Blame First

Blame then find out the facts.  It’s become the American way. We all get it: reaching for a headline, individuals are indicted in the media, who then are leapt upon by the masses.  Time after time, this scenario continues to pop up and with the anonymity of the internet, what used to be bad journalism has become blood sport.  Being tried in the media is one thing, but you know, we don’t have to buy into it.  No matter how sensational the headline, there is always more to the story.

Lest you think this is some scathing review of my buddy Dave's chosen profession, think again.  I am simply using it as a convenient analogy to focus on a leadership issue we are probably all familiar with. This would be the situation in which as officers or leaders, we find a problem, and in our haste to rain shit down on the heads of the offenders, fail to consider there might be a plausible explanation for the "error".

As usual, don't think that I am without blame.  Most of the things I write about I have myself engaged in throughout my career.  But I use this blog as a means to educate you all on things I have seen and see over thirty years on the job and hopefully, maybe, I can make a difference in your own careers.

So back from the disclaimer, I just want to make sure you understand that being appreciative of all the facts doesn't make you a weak leader.  In fact, your judicious use of power strengthens your hand.  If you strike a dog too many times, it will eventually turn on you.  Likewise, if you are too heavy-handed with the troops, they eventually come to resent you.  This can have farther reaching implications than you may ever realize, especially when there is that position you have always wanted and you don't get it because the people you supervise won't support you.  But that being said, the real reason for considering all sides before rushing to judgment is because it is a hallmark of "Just Leadership".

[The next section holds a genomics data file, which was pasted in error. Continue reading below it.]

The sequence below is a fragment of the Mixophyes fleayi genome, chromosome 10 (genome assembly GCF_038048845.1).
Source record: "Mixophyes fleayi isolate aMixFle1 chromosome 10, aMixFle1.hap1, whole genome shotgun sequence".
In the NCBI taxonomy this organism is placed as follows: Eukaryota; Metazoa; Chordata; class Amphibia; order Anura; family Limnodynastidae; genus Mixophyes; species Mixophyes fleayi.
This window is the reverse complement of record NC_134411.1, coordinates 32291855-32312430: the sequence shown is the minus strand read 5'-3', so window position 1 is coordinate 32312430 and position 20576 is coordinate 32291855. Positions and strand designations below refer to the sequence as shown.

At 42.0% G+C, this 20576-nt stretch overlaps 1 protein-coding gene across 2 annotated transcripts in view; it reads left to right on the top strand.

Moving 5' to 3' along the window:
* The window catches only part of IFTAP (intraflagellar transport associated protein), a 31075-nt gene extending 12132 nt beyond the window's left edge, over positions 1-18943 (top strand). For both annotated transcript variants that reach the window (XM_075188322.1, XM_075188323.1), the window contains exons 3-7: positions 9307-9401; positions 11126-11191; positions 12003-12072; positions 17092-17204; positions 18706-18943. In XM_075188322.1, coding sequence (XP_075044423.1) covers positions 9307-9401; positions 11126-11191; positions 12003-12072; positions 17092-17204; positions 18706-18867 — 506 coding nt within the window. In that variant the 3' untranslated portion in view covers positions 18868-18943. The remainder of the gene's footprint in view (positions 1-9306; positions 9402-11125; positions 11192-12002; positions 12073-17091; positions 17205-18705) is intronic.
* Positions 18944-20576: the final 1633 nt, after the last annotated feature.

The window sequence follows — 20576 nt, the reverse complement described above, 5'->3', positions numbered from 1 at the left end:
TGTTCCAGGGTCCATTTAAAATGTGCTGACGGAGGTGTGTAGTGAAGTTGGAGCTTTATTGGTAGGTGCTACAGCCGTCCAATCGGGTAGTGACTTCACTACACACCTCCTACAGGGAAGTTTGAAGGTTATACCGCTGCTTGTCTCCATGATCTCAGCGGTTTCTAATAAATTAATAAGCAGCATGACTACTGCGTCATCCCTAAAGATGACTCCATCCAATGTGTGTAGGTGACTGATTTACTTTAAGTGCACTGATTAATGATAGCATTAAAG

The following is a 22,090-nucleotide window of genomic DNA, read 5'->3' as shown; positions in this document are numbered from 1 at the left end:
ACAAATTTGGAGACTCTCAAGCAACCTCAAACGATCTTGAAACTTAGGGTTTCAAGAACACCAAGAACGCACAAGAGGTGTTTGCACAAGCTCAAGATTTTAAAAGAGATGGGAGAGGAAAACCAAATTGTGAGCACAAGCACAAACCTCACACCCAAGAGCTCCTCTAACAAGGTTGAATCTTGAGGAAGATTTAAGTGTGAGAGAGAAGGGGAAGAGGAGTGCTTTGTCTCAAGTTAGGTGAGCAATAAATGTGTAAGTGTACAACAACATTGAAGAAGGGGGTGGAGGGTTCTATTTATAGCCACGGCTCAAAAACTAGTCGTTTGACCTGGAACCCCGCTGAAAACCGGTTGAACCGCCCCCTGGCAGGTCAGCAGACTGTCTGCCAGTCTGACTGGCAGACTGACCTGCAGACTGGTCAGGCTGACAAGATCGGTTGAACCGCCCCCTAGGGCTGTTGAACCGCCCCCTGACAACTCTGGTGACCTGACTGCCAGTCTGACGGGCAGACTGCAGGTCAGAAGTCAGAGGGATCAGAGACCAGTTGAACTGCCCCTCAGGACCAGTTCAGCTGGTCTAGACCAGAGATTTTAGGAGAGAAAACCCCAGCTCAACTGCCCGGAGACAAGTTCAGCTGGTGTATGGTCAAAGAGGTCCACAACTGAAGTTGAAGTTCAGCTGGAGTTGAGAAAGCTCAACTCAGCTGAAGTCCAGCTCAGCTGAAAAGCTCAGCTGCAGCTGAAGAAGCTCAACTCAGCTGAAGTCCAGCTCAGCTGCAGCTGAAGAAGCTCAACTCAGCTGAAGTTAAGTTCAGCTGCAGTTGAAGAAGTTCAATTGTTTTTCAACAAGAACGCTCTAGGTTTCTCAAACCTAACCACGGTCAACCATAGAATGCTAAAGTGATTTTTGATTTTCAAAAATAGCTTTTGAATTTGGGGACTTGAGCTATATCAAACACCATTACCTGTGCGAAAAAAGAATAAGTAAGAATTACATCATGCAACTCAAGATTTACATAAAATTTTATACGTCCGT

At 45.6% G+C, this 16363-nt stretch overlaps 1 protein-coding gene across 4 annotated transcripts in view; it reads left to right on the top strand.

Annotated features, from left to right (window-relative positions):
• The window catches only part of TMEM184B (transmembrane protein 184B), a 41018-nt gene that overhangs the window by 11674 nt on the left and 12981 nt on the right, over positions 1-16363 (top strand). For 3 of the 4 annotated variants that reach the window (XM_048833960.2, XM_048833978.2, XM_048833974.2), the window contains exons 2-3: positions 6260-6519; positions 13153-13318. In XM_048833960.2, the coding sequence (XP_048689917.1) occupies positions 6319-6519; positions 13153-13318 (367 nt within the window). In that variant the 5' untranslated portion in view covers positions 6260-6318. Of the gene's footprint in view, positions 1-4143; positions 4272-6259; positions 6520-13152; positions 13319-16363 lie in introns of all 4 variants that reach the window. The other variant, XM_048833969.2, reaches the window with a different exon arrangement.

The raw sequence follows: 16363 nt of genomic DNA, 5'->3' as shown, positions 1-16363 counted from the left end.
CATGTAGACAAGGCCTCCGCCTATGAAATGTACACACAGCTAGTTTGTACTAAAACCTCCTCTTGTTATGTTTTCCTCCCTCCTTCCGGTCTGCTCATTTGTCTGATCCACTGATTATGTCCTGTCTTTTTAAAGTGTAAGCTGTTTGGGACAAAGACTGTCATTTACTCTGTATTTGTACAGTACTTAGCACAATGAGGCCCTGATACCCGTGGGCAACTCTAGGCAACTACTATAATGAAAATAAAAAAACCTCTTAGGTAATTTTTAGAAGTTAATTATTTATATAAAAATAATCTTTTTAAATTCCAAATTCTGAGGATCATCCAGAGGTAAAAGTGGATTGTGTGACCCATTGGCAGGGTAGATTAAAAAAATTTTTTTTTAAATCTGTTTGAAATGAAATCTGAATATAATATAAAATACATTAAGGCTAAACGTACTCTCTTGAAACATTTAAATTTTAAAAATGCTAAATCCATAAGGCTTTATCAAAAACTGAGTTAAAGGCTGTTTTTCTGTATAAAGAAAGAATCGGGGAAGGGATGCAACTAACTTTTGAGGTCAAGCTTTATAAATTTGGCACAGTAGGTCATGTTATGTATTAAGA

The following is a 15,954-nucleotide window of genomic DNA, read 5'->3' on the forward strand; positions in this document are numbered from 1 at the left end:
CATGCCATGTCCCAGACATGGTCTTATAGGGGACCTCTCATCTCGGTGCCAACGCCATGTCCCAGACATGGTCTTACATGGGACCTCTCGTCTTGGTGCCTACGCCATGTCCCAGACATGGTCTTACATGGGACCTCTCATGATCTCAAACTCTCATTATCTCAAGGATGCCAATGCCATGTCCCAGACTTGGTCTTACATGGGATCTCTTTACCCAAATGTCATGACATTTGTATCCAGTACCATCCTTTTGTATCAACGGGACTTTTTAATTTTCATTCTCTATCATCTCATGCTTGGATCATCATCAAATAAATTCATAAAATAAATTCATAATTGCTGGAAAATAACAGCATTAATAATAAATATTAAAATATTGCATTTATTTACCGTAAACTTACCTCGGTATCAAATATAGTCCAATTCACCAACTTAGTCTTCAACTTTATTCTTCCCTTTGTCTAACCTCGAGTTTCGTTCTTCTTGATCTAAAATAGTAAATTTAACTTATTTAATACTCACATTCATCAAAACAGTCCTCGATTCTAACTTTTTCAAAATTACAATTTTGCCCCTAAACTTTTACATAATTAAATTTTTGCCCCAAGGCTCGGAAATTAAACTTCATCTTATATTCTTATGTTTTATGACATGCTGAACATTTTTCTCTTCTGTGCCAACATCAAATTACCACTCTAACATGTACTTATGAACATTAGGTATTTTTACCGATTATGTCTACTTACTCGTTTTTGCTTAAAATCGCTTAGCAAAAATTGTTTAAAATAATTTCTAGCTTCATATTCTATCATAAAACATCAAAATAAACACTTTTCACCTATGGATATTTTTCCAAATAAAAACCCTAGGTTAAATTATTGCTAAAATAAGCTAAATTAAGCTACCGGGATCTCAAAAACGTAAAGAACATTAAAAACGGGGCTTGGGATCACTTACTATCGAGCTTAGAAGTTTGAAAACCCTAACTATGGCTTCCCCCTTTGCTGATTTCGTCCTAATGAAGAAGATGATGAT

I said a while back that Capt. Tom over at pointed me in the direction of the concept of "Just Leadership" as the root of a just organizational culture.  Phil LaDuke, who has a blog on the subject, really explains it well and I think this is a subject that a lot of leaders simply don't get.  From his blog:

Just leaders share characteristics that set them apart from the pack. These leaders see themselves as leaders first and foremost and they live their lives by a code of conduct that is set not be some artificial external criteria but by their personal values…A just leader is able to clearly articulate his or her values and institutionalize  those values into a work culture that is fair and just.

An integral part of just leadership requires an appreciation for the whole story, not just the part you want to hear.  Just leaders get to the heart of the matter in a rational, unemotional way and approach the development of solutions via time-honored means, like getting the people involved in the problem to solve the problem.  In doing so, they can understand the root cause better and they can learn to "fish for themselves".  This is truly transformational leadership.